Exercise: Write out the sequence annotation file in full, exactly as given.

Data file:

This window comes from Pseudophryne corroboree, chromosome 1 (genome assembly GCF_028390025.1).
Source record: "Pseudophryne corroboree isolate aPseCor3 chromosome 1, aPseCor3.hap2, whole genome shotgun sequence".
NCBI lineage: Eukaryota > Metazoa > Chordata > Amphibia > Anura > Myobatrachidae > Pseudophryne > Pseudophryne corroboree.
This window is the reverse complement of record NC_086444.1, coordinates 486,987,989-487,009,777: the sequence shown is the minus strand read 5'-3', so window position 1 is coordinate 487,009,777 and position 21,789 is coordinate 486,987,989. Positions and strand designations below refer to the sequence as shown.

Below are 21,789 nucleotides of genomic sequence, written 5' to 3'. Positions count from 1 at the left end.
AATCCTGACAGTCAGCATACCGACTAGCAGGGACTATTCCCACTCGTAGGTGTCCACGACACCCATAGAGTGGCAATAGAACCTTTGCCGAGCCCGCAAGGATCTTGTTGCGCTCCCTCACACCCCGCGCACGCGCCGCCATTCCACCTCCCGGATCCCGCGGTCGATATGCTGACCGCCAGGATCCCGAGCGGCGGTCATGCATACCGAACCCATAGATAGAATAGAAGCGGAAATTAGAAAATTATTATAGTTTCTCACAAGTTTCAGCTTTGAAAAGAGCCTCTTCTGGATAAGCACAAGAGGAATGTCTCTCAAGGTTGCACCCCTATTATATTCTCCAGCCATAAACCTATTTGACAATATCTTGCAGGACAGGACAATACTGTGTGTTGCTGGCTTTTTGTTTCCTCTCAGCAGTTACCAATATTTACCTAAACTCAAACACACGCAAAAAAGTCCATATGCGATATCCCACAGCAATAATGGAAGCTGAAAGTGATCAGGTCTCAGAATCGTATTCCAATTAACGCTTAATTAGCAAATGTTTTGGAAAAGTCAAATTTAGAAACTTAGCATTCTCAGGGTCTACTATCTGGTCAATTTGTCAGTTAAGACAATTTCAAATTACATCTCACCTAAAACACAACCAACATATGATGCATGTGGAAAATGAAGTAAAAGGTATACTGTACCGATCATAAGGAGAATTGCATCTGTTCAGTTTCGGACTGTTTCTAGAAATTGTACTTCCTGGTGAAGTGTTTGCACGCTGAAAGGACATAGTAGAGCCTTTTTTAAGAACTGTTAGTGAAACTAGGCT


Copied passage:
This window comes from Pseudophryne corroboree, chromosome 1 (genome assembly GCF_028390025.1).
Source record: "Pseudophryne corroboree isolate aPseCor3 chromosome 1, aPseCor3.hap2, whole genome shotgun sequence".
NCBI lineage: Eukaryota > Metazoa > Chordata > Amphibia > Anura > Myobatrachidae > Pseudophryne > Pseudophryne corroboree.
This window is the reverse complement of record NC_086444.1, coordinates 486,987,989-487,009,777: the sequence shown is the minus strand read 5'-3', so window position 1 is coordinate 487,009,777 and position 21,789 is coordinate 486,987,989. Positions and strand designations below refer to the sequence as shown.

Below are 21,789 nucleotides of genomic sequence, written 5' to 3'. Positions count from 1 at the left end.
AATCCTGACAGTCAGCATACCGACTAGCAGGGACTATTCCCACTCGTAGGTGTCCACGACACCCATAGAGTGGCAATAGAACCTTTGCCGAGCCCGCAAGGATCTTGTTGCGCTCCCTCACACCCCGCGCACGCGCCGCCATTCCACCTCCCGGATCCCGCGGTCGATATGCTGACCGCCAGGATCCCGAGCGGCGGTCATGCATACCGAACCCATAGATAGAATAGAAGCGGAAATTAGAAAATTATTATAGTTTCTCACAAGTTTCAGCTTTGAAAAGAGCCTCTTCTGGATAAGCACAAGAGGAATGTCTCTCAAGGTTGCACCCCTATTATATTCTCCAGCCATAAACCTATTTGACAATATCTTGCAGGACAGGACAATACTGTGTGTTGCTGGCTTTTTGTTTCCTCTCAGCAGTTACCAATATTTACCTAAACTCAAACACACGCAAAAAAGTCCATATGCGATATCCCACAGCAATAATGGAAGCTGAAAGTGATCAGGTCTCAGAATCGTATTCCAATTAACGCTTAATTAGCAAATGTTTTGGAAAAGTCAAATTTAGAAACTTAGCATTCTCAGGGTCTACTATCTGGTCAATTTGTCAGTTAAGACAATTTCAAATTACATCTCACCTAAAACACAACCAACATATGATGCATGTGGAAAATGAAGTAAAAGGTATACTGTACCGATCATAAGGAGAATTGCATCTGTTCAGTTTCGGACTGTTTCTAGAAATTGTACTTCCTGGTGAAGTGTTTGCACGCTGAAAGGACATAGTAGAGCCTTTTTTAAGAACTGTTAGTGAAACTAGGCT